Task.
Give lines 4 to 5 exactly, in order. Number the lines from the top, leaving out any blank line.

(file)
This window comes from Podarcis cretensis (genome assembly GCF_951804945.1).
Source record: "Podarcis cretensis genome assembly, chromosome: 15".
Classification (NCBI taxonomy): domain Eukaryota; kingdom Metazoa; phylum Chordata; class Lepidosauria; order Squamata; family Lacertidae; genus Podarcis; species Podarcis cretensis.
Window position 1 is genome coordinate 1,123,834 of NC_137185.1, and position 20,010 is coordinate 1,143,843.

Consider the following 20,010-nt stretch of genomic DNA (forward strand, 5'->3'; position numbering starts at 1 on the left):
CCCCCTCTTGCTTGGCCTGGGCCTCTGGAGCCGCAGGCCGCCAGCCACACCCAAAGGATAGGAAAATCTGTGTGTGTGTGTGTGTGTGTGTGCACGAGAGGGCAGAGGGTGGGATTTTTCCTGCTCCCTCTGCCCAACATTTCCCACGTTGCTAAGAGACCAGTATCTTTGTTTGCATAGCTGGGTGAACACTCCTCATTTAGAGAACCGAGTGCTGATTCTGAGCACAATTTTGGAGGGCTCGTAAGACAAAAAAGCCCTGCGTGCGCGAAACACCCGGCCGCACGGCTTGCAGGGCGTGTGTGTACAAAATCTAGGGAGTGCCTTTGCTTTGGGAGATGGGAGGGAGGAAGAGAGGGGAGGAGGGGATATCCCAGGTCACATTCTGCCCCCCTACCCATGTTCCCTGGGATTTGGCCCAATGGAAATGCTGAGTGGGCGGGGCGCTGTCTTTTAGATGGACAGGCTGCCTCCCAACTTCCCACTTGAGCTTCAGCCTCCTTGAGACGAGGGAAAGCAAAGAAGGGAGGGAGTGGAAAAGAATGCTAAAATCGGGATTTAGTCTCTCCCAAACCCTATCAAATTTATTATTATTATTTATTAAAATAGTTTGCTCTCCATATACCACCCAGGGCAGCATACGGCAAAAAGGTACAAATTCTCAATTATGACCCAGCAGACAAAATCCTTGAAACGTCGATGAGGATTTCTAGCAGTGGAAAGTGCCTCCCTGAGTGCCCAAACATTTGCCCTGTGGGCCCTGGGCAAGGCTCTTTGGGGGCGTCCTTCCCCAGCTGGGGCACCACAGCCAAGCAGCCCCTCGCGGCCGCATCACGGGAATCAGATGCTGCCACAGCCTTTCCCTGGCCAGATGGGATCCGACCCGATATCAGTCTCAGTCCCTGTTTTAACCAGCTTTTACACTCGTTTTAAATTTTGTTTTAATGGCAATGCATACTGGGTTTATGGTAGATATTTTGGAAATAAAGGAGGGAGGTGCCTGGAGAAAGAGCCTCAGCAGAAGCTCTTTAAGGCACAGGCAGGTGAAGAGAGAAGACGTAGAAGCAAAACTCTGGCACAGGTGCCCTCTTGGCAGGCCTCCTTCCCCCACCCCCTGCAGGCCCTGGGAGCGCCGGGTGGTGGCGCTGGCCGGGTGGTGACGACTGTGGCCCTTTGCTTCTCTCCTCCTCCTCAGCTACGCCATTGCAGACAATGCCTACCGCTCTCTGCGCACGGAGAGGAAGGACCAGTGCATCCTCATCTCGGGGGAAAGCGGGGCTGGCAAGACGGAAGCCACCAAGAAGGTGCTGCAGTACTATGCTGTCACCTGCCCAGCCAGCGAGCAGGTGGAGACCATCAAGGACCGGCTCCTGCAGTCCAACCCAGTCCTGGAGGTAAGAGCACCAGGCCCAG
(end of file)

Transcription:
Window position 1 is genome coordinate 1,123,834 of NC_137185.1, and position 20,010 is coordinate 1,143,843.

Consider the following 20,010-nt stretch of genomic DNA (forward strand, 5'->3'; position numbering starts at 1 on the left):